Peninsular and American dialects, will help you improve your Spanish pronunciation.

Research Practicum in Spanish Linguistics – SPAN 3333 1 credit
W 11
Instructor: Professor Cristina Sanz
SPAN 3333 provides students with an opportunity to engage deeply with a research project on
Spanish Linguistics over the course of a semester. Students will work with a faculty or graduate
student mentor on a project of their choice on a weekly basis. Class meetings include
presentations by students and by guest speakers, and additional training on research methods.

Modern Spain: Politics, Art, Society – SPAN 3336
MW 3:30-4:45
Instructor: Profesor Alejandro Yarza
This course explores the intersection between culture (as expressed through art and literature)
and politics in Modern and Contemporary Spain. Particular attention will be paid to the
formation and further development of the concept of Spanish national identity.

Hispanic Cinema: Spain – SPAN 3341
MW 2:00-3:15
Instructor: Professor Alejandro Yarza
This course examines representations of Spanishness in cinema since the 1940s to the present.
It will also serve as an introduction to key critical concepts and historical contexts of Film
Studies. Throughout, we will become familiarized with the formal vocabulary of film analysis
and embark on a critical interpretation of images to unveil their ethical, aesthetic, and ideological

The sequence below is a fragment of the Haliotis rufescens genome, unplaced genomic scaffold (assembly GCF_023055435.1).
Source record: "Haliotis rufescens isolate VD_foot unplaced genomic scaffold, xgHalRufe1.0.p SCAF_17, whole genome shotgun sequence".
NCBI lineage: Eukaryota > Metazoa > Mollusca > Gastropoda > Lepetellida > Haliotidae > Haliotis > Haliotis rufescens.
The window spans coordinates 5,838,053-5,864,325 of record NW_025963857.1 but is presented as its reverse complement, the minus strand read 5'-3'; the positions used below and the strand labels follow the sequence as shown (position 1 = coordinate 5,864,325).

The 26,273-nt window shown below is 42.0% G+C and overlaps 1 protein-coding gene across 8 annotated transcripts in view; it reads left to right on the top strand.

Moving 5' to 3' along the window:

CBL Spanish in the Community – Spanish 4180
WF 11:00-12:15
Instructor: Professor Maria Moreno
This is a community-based learning course on the construction of Latinx communities in the U.S.
through the lens of critical discourse analysis. Topics covered include: Latinx identity and
political and media discourse; nation, racism, migration, labor; immigration law, policy, and
history; access to education, language ideologies, and translanguaging in the U.S. This course
also includes community work with local organizations serving the DMV’s Spanish-speaking
communities for a fourth credit.

CBL Spanish Sociolinguistics: Race, Nation and Language – Spanish 4196
MW 12:30-1:45
Instructor: Professor Maria Moreno
This is a community-based learning course on language, power and identity in the
Spanish-speaking world. Using the lens of critical discourse studies, we examine the central role
of Language in the social construction of Race and Nation through capitalism, colonialism,
racialization, and nation-building. We also explore the transformation of racial/ethnic, and
linguistic practices and ideologies through our fourth-credit community work with indigenous
and local organizations in Guatemala.